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On first sight, this might pass for a traditional Willow pattern Design, but look more closely.
You will see Ormskirk Parish Church with its tower and steeple, the Clock Tower, nearby St Anne's Church and, away on the hill, Christ Church.
The surrounding design shows a dozen or more items and symbols depicting products and trades for which Ormskirk was well-known in times past - including specialty cheeses, the 'Ormskirk Heeler' hunting dog, & many more fascinating facts.
Only 100 each of these plates have been made, (in Cumbria) and they are sure to become family heirlooms in the near future.
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Size: 10¾"£58.00 each
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Size: 13"£65.00 each
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The story behind the 'Ormskirk Willow' Plate
The artist, Gerard Swarbrick, has long collected 'Willow Pattern' china crockery - from original Spode & Wedgewood to modern reproductions.
The picture is a combination of actual features in Ormskirk town, and features commonly found in the traditional Willow Pattern: the parish church replaces a pagoda, but the stylized trees remain. The zigzag fence remains in front of the churchyard, but town houses appear down in front. The clock tower and Disraeli's statue add to the Ormskirk feeling, together with a few more houses.
But then we see that the stream has now become Dyers Lane Brook, with the Aughton Street bridge still looking very 'willow-patternish', and beyond lies the boating lake in Coronation Park. St. Anne's Church stands to the left, and up the hill beyond is Christ Church. The central feature of the willow tree, and the two lovebirds remain in pride of place.
Symbols on the Ormskirk Willow Plate
(The symbols represent activities & skills for which Ormskirk has been renowned in the past.)
Cheese and Apple
Appledore Cheese, also known as 'The Ormskirk Cheese', formulated in 1977, was made and sold in Mawdsley's Cheese and Delicatessen. It is now manufactured by Singleton's Dairy, Longridge, and distributed countrywide.
Ormskirk Heeler Dog
Bred for centuries by local farmers and herdsmen, a black & tan terrier renowned for cattle control, vermin-catching, intelligent house watching and companionship.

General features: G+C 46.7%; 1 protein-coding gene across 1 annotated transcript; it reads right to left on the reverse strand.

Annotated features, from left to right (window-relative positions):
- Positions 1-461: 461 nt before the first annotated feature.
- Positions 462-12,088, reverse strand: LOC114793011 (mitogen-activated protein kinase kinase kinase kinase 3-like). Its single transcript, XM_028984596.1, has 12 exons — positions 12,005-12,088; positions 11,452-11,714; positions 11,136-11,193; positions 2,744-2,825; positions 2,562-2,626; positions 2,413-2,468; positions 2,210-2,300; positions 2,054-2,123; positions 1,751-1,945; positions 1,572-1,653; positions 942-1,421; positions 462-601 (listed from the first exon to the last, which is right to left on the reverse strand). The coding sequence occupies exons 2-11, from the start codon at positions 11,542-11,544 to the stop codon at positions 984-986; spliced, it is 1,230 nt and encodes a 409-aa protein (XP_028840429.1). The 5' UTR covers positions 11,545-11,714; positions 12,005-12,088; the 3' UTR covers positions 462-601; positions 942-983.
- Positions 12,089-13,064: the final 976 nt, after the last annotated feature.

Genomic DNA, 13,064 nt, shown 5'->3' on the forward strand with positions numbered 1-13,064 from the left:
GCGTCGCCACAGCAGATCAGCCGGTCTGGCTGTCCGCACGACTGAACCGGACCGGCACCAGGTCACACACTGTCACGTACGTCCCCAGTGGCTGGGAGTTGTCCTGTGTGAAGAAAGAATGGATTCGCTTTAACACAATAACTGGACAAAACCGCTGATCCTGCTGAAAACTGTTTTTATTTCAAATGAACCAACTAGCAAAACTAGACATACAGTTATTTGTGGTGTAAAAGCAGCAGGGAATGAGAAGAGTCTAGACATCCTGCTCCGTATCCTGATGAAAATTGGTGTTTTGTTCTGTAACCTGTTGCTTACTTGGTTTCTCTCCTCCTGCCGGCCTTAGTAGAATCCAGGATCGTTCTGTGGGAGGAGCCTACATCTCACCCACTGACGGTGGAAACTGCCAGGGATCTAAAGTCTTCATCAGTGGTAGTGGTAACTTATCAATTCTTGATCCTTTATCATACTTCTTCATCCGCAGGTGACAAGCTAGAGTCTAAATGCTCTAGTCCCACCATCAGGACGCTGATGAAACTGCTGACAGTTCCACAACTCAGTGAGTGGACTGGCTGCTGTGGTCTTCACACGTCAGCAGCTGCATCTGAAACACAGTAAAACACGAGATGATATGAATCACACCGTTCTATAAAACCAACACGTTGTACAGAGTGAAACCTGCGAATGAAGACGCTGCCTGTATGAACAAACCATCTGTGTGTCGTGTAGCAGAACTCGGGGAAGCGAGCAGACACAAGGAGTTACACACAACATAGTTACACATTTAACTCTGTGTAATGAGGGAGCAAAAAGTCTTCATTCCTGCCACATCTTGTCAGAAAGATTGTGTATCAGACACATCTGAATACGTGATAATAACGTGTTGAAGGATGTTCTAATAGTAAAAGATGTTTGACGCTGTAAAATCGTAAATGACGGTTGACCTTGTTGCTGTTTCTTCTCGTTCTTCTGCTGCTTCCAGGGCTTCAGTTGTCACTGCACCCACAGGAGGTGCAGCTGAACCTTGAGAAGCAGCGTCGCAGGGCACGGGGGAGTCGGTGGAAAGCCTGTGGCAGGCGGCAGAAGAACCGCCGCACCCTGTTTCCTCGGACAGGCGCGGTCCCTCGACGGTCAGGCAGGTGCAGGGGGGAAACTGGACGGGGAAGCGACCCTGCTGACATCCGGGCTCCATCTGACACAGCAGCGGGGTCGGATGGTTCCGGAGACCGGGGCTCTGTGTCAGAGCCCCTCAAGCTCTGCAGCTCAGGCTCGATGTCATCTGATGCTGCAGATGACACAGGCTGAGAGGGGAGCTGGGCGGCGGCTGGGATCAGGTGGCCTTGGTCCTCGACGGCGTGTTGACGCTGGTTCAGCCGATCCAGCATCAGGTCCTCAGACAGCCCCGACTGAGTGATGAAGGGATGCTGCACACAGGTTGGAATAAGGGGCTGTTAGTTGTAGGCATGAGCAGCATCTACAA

Several hemp rope-makers thrived in the town, supplying farming and Liverpool shipping. The largest, Rigby-Jones & Co expanded and moved to Ireland to become Irish Ropes Ltd.
Mug of Ale
Ellis Warde, Forshaws and Knowles were substantial breweries for well over a century.
The Ormskirk Advertiser was founded in about 1837, and is still a regular weekly newspaper.
Hamper of Potatoes
Ormskirk was famous as a centre of potato growing. On market-days, the saloon of the Kings Arms was crowded with merchants.
Many blacksmiths are listed in records. The last active one was at the bottom of Ruff Lane in St. Helens Rd, still working when I was a boy, c. 1935.
Sheaf of Corn
Much Wheat was grown in this district, in the rotation of root crops. The Wheat Sheaf Inn was the oldest hostelry in town, demolished in about 1960.
Originally a home industry, a large factory was set up in Derby Street by Eddie Stoker, supplying lace collars and cuffs to dressmakers country-wide, such as Woolworths etc.
Henry Swarbrick set up a bacon-factory in Southport in the 1880s, and it moved here in 1920. Their hams were famous, even as far afield as Pond's Store off Bond Street, London.
Ormskirk vied with Prescot in the making of Watches and Grandfather Clocks. Many makers such as Wignall, Helm, Ackers, Winstanley, & Grice are highly valued as working antiques. The 'Ormskirk Escapement' was an important development in the science of clock mechanisms.
Taps, Valves & Flow-gear
Hattersley's Brass Foundry in Burscough St. was a heavy industry and the largest employer of labour in the town. Only recently, it was the victim of take-over and moved elsewhere.
The Bacon Pig
H. E. Swarbrick Ltd were Bacon-curers and meat manufacturers in the town from 1920 until they ceased trading in 1989. Their Pork Pies were a bye-word for quality in South Lancashire and beyond.
Gingerbread was produced in the town for well over 300 years, as a home industry for sale on market days. In 1800 Robert Mawdsley, a corn and provision merchant and grocer, established his 'Original' recipe, which survives to this day.
Growing willows and basket-making was the principal occupation of Mawdesley villagers, but Ormskirk market was the principal outlet. The last working basket-maker in Ormskirk (off Burscough St) was Harry Cobham, remembered by many, and a descendant of the famous Cobhams of Mawdesley.